Milwaukee Brewers (86-76) – Chicago fans say the Cubs won the division last year; Milwaukee fans say the Brewers choked it away. With names like Fielder, Hardy and Braun, the Brewers will be fun to watch. The starting rotation is OK, but raises many red flags, mainly regarding Ben Sheets’ health and Jeff Suppan’s effectiveness. As far as their bullpen is concerned, I do not think Gagne will return to stud closer form, and that is going to cause some problems. Prince will continue to make Sports Center highlights for both his home runs and his sliding ability. All I can say is here we go again.

Cincinnati Reds (83-79) – This team is very hard for me to predict because they are going to have good pitching, plenty of offense but horrible defense. The starting rotation features Aaron Harang and Bronson Arroyo which is scary, if they both peak at the same time. Enter Dusty Baker. I feel like I am in a flashback with a solid pitching staff and Baker at the helm. The Red pitchers better insure their arms now because under Baker’s careful eye, they will pitch and pitch and pitch and pitch. You see where I am going there. The Reds need to find a way to minimize the defensive failings and let their offense and pitching shine through and see if Baker will be a fit. Stay tuned.

Houston Astros (80-82) – The Astros are a team I never feel comfortable with. You think they are out of the race, you start to relax and here they come with their late season shenanigans. There is no doubt this team will be able to hit, Berkman, Lee, Tejada, and Wiggington, that type of lineup is going to produce some runs. Will Tejada face a long suspension due to the Mitchell report? Only time will tell. Outside of Oswalt, their pitching staff is rocky. I think it will be a mix of games where the Astros score a billion runs and win and then the next night, they will give up a billion and lose. Without some sort of middle ground, I predict the a .500 season

Cardinals (76-86) – Well, they’ve got Albert Pujols…and, um who else do they have? Scott Rolen…nope, Jim Edmonds…nope. David Eckstein…he’s not there either. Outside of Pujols, this team is full of problems. Do they have a lead of man? Troy Glaus has been injury prone the past few years and strikes out an awful lot. What’s more, I think pitchers will be ready for Rick Ankiel this year. Pitching doesn’t look much better. Anytime your No. 1 and No. 2 starters are out until possibly the second half of the season, you have trouble. Wainwright and Looper might be decent, but our friend Matt Clement will have to pitch like ’03 form for this staff to have any success and seeing that he won’t even be ready for opening day, well that might spell trouble. When it is all said and done, this will be a rebuilding year for the Cardinals and they will end up on the flip side of .500. And they will be frustrating to watch at times, causing manager Tony LaRussa to drink, oh wait…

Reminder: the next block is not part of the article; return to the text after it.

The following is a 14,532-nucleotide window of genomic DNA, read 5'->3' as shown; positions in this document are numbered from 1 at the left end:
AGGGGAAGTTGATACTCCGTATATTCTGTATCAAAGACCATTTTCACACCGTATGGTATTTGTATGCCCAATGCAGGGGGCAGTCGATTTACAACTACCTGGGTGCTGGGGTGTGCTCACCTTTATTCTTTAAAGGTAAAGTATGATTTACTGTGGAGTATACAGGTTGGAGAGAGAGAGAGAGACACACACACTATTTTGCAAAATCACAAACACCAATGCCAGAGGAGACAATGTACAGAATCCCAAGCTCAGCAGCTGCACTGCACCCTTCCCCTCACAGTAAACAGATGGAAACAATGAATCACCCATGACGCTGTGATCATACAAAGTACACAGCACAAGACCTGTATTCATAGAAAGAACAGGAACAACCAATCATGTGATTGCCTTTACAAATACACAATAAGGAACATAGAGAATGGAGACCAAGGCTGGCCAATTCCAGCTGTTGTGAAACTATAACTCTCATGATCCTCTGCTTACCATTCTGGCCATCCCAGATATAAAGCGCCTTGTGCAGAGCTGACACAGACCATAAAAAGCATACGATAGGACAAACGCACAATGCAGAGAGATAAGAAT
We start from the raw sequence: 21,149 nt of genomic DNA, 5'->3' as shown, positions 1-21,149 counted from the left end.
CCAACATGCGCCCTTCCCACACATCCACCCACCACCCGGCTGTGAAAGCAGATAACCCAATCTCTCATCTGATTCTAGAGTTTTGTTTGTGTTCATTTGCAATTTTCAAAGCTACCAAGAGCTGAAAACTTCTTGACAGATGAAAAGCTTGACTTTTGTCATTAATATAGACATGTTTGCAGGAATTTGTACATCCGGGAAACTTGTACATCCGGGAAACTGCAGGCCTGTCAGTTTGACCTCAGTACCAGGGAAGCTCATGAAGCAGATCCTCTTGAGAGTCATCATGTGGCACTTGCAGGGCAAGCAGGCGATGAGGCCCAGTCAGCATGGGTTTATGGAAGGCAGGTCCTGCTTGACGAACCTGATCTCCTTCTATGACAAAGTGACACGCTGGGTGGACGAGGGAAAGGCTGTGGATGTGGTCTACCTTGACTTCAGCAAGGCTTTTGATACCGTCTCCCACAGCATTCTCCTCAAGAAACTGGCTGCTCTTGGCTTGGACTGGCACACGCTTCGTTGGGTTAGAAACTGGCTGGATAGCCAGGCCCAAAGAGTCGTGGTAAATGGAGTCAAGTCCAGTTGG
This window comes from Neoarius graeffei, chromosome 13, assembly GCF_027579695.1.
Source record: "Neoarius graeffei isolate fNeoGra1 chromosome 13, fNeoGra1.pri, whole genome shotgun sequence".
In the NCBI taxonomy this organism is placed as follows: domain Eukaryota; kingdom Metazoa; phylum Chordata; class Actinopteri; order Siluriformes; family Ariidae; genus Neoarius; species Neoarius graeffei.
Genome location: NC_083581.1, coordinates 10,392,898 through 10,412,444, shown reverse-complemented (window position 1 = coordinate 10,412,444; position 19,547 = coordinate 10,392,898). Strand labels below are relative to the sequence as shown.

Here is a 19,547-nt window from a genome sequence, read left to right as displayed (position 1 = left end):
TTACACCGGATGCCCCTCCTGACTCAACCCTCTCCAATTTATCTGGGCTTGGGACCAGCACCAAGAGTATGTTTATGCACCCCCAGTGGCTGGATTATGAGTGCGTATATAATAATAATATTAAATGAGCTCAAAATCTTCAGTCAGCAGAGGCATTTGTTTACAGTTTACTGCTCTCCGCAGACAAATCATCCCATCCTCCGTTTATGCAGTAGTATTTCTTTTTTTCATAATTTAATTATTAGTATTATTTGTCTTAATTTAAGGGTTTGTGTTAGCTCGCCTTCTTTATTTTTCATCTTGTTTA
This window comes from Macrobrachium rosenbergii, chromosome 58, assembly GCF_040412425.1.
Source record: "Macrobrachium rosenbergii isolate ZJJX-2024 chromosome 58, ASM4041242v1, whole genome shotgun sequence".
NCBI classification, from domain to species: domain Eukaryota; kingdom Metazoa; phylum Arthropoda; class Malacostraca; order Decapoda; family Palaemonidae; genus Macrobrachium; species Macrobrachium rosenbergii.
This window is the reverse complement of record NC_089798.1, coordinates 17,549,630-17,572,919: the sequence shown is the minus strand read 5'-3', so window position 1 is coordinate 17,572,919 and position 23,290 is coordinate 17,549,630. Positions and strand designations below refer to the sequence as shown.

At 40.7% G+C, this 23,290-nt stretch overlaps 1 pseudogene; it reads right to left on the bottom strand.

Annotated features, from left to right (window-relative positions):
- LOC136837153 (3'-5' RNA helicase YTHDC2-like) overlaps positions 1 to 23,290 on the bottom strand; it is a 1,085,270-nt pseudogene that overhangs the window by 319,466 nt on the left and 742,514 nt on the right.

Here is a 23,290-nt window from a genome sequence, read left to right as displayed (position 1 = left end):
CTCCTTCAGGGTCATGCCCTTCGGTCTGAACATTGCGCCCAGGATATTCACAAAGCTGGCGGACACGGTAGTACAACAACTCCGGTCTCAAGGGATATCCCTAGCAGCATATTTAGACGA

Pirates (70-92) – I don’t want to be snarly here but the Pirates just can’t seem to get it right or build a team with any kind of cohesive plan in mind. With that being said, Jason Bay and Freddy Sanchez are bright spots, but if they don’t find a bat to protect Bay, he is not going to see a pitch all year. Catcher Ronny Paulino has to get back to his 2006 form. What else is there to say here? Veteran players are unhappy with management’s ineffectiveness and it looks like it will be another long season for the Pirates.

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I Disagree…but Am I Wrong?

Thursday, February 21st, 2008

Jeff Moore of Dugout Central has a post and lists the “10 Most Important Players to the Success of their Team.” Listed at number four is Carlos Zambrano with the following blurb:

On this, the 100th year anniversary of the Cubs last World Series title, the hopes on the north side of the Windy City are once again high. After a playoff run last season, the Cubs seem primed to take the next step. Zambrano is a true ace who heads a deep rotation, but upon closer look, what would that rotation consist of if he was not in it? The combination of Lilly, Hill, Marshall, Marquis, Lieber and Dempster is not going to get them to the top of any division, even the NL Central. Zambrano is the key to 100 years of shattered hopes. No pressure Z. (Source)